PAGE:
Past event - 2023
24 May Doors Open 6:30pm
Main Event 7-8.30pm
Newtown Inn and Sports Bar, Newtown Shopping Centre,
Maynooth Maynooth
Sold Out!
Join us at Newtown Inn and Sports Bar on Wednesday 24th May at 7pm! In this "Our Society" event, talks include the chemistry of gun crime and using social media for health and fitness information. 

The Chemistry of Crime: Using Electrochemistry in Forensic Science

Colm McKeever (PhD student)
Through popular media, forensic science has received a unique place in the public’s mind. However, the question of “what is actually possible?” isn’t normally asked in the writers’ room, my research looks at what isn’t possible yet and how we can create new methods of analysis for evidence that might come from the firing of a gun. My research uses electrochemistry to create a fast and reliable sensor for on-site use in the detection of gunshot residue and to develop a method to visualise fingerprints on ammunition casings after they have been fired.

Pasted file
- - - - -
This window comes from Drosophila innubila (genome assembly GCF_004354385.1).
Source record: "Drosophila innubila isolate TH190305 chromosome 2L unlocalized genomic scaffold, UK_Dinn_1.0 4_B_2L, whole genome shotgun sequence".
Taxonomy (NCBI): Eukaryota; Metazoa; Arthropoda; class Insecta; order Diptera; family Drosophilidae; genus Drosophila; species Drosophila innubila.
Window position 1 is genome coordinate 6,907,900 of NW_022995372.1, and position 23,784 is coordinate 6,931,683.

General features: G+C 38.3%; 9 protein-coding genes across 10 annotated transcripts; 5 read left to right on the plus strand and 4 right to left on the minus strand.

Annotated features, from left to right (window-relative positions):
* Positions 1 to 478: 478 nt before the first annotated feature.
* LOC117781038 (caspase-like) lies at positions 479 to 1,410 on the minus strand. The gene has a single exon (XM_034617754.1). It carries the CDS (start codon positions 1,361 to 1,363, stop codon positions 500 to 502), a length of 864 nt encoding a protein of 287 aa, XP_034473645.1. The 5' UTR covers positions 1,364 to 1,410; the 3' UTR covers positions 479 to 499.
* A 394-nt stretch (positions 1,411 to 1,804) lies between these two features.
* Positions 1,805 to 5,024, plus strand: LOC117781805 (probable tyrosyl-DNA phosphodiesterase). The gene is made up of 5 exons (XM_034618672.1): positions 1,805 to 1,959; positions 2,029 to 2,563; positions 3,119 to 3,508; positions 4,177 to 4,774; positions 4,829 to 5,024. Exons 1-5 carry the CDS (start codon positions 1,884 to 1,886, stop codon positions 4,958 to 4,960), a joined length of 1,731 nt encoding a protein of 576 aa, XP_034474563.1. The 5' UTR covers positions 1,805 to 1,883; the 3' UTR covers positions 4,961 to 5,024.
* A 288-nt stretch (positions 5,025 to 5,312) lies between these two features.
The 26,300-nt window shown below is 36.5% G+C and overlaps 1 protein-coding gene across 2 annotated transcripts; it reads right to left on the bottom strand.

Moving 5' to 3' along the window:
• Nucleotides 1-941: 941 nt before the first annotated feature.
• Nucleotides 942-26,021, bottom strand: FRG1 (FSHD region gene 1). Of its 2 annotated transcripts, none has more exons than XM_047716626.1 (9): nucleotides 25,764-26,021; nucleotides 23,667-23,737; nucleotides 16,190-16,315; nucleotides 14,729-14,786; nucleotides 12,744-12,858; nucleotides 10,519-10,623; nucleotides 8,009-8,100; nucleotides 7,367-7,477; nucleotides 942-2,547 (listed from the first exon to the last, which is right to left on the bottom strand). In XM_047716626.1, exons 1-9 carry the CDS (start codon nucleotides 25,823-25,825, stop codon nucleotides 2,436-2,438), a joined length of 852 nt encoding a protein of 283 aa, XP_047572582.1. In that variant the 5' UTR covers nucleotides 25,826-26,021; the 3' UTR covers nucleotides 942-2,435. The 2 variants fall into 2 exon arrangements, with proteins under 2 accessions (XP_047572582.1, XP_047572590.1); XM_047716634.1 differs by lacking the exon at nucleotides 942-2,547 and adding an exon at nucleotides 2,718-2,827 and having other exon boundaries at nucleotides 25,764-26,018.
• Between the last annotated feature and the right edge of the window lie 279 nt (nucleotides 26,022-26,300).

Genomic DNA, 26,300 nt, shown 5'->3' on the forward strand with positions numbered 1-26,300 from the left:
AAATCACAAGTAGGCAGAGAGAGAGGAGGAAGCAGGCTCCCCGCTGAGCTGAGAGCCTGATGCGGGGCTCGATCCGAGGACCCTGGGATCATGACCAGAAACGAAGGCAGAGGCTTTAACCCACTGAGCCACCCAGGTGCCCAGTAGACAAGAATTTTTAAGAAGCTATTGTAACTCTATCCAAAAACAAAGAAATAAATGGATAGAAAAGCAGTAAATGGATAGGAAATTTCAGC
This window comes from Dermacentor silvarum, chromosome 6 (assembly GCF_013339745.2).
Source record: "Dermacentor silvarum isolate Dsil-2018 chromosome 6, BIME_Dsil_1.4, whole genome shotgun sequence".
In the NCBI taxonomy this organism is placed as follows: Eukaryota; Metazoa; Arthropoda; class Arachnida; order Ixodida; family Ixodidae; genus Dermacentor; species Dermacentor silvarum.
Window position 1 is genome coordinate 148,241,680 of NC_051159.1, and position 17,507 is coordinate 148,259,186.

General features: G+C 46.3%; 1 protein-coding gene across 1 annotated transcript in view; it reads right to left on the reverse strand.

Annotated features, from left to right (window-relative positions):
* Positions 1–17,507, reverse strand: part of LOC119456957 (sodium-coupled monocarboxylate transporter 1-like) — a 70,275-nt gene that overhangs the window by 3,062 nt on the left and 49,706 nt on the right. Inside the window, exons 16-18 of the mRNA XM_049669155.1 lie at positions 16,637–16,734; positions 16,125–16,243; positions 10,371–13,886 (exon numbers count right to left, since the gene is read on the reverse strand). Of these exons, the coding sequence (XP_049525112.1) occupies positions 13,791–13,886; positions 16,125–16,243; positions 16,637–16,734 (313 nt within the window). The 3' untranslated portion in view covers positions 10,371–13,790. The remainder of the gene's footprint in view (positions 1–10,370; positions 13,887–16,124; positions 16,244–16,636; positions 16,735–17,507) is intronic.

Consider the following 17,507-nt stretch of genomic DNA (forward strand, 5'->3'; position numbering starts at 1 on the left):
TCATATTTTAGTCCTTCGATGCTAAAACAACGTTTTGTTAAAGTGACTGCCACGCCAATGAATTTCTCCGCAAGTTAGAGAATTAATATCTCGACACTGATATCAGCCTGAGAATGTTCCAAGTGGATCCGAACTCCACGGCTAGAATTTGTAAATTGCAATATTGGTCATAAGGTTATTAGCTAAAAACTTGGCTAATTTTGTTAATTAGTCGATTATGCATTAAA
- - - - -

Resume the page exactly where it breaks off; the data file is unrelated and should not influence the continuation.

Keeping fit and Staying Safe: How women use social media for fitness

Doireann Peelo Dennehy (PhD student)
I look at how we use social media to find health & fitness information and what makes content trustworthy. I’m also interested in the ways we do or don’t interact with privacy features and how we feel about our data safety. So far I've looked at existing literature and have created a framework for the sense-making of this area finding that users Create, Consume, Connect and Control when they use social media for health & fitness. Creating content, hoping to be authentic, consuming content that is relatable, connecting with each other in DMs and controlling how they present themselves online.

Why Big, Strong Muscles are Crucial to the Future of Our Society

David Nolan (Sports Science Lecturer)
Our muscles allow us to move, and work and are critical for almost all functions of living. Our modern lifestyle does not lend itself to the development of muscular strength. Muscle health is one of the most important aspects of our health which is often overlooked. In this talk, I will argue that it will be disastrous for our future if we do not encourage our society to make our muscles bigger and stronger.
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